Aslı Saglam's Blog about CPD in ELT

EALTA Summer School 2012: Goteborg Diaries Day 4


On a beautiful and sunny Goteborg morning 2nd EALTA Summer Course on testing started off with very interesting presentation by John de Jong about setting standards. There are many commercialized exams which argue that they measure the same construct in language development and when we compare these exams one to another it’s often assumed that they have exact same-equivalent scores.

To illustrate, my school accepts couple of external exams to exempt students that are enrolled in language preparatory school. Do these exams expect the same standards in terms of task difficulty, and standards expected form the students? I found this suggested point very interesting and you will be able to follow John de Jong’s point of view and data collection in detail when you refer to the presentation on EALTA’s website. Also, we talked about the standard setting procedures that took place in SurveyLang project and luckily we had Neus, Norman, Gudrun and other colleagues who were involved in the project. As a result, we had the chance to listen to their real life experience with respect to setting standards in a large scale EU project like Surveylang.


I would like to summarize the points that I reckon from these sessions:

  • Governments, universities and test developers strive to set standards and screen exams accordingly and the success of standards setting procedure depends on planning, training and rigor. The more judges are guided and trained in the process the better and more smoothly runs the process.
  • A variety of techniques including the Angoff Method, Basket procedure and Van den Schoot  aid standard setting.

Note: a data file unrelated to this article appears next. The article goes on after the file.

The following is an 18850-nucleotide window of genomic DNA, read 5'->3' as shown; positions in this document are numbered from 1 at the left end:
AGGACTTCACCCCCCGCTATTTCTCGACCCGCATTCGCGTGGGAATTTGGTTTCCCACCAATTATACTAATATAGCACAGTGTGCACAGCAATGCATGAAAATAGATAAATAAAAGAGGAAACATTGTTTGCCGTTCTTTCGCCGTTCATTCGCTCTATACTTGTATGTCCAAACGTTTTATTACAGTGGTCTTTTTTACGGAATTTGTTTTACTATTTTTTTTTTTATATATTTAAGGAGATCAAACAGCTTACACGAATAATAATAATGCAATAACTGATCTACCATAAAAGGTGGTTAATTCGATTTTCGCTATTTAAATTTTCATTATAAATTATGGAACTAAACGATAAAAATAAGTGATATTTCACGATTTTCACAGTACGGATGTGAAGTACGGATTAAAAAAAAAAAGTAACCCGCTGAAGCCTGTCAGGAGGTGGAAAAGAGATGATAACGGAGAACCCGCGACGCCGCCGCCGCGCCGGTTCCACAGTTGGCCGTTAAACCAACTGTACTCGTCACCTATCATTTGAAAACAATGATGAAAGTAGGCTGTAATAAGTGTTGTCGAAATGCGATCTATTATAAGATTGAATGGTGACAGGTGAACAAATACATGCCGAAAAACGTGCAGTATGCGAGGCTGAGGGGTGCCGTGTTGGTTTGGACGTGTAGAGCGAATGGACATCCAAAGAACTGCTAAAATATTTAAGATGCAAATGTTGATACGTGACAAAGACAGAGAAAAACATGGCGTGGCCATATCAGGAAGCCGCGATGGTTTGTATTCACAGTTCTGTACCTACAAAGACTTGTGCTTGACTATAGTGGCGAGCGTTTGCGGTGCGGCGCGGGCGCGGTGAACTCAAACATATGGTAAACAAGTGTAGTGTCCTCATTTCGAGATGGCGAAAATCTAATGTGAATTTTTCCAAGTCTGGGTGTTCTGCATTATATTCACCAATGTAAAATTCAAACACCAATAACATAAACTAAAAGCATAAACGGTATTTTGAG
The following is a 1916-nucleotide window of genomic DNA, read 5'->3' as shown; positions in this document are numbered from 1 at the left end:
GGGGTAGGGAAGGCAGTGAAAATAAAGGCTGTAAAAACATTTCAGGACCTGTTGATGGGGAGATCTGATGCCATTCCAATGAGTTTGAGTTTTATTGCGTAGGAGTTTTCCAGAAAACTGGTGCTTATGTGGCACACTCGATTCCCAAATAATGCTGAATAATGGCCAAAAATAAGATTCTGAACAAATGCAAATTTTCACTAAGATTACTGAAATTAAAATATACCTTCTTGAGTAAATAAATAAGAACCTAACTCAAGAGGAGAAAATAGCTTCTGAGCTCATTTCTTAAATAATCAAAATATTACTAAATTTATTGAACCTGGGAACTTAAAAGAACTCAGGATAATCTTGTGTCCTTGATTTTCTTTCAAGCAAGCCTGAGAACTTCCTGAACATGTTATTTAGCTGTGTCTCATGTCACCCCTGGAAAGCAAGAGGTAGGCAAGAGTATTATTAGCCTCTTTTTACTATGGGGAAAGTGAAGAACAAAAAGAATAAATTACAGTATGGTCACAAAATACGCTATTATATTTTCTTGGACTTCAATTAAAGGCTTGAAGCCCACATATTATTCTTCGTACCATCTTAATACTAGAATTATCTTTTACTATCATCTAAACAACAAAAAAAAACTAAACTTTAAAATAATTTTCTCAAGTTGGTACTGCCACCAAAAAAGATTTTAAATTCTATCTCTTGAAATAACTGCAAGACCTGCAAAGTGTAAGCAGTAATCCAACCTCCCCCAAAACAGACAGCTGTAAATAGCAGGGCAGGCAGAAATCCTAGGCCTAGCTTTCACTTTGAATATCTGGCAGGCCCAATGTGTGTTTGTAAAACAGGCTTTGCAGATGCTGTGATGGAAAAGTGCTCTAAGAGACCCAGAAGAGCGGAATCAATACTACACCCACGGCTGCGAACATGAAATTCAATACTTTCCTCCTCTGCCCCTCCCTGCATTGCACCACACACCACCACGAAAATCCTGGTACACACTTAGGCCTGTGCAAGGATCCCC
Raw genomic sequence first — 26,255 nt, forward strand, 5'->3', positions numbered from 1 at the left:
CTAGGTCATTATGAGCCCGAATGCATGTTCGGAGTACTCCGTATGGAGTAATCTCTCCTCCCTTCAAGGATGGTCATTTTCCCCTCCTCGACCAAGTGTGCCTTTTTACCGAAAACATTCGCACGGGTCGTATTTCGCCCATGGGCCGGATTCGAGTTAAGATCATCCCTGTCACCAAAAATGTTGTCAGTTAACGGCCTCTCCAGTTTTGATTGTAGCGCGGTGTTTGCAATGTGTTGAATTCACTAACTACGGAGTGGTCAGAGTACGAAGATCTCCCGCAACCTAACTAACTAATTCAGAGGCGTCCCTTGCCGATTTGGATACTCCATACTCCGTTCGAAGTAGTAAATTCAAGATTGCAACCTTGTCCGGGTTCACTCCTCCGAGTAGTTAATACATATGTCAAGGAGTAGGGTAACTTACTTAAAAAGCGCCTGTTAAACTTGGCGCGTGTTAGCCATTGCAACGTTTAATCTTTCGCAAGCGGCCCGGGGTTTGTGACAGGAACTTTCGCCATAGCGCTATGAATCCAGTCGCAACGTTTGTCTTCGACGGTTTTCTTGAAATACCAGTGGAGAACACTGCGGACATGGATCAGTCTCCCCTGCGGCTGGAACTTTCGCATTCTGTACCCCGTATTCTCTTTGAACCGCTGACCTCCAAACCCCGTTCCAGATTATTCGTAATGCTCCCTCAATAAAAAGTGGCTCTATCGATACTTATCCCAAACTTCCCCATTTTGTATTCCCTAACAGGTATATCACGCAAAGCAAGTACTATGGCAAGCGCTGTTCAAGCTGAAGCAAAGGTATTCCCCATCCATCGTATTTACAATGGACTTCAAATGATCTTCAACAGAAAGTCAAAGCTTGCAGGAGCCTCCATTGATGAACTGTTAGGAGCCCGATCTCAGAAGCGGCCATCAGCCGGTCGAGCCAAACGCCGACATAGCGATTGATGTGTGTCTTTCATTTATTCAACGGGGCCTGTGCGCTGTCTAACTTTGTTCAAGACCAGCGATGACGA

• Language development is conceptualized in 2 dimensions;

1) Quantity (How much a person can do in a test? How many different tasks?

2) Quality (How well can a person do these tasks? Efficiency?)
Furthermore, in the course of language development, combining these two dimensions (quality and quantity) is not a ladder. Instead, it’s a slippery slope which results in profiled development of students. E.G. a student being better in reading but relatively less able in speaking or listening abilities.

  • Self-assessment can be unreliable in determining quality and quantity due to the Dunning-Kruger Effect.
  • Instead ploting Rasch difficulty (Theta Values) against judgments (what people think about item difficulty) could give better estimates. A variety of approaches including odd& even ability estimates, split-half estimate, considering multi versus uni dimentionality per skill were mentioned.
  • What does “a B1 Exam” mean?

As far as I have understood to have an exam at B1 Level we need to sample from all possible tasks that could be done at B1 level (“sampling from a wide universe of tasks”) and consider a student to be at B1 level if that student can master 50% of the task samples.

  • Other Sources that you will not regret checking out  🙂

Neus Figueras & José Noijons (eds.) Linking to the CEFR levels: Research perspectives

Felianka Kaftandjieva. Methods for Setting Cut Scores in Criterionreferenced Achievement Tests A comparative analysis of six recent methods with an application to tests of reading in EFL

In short, setting standards requires meticulous work of considering expectations from students at a certain level, item difficulty and ratings of ability. It’s presented as a long, tiring, challenging  and a valuable process which contributes to fair practice in testing and assessment.


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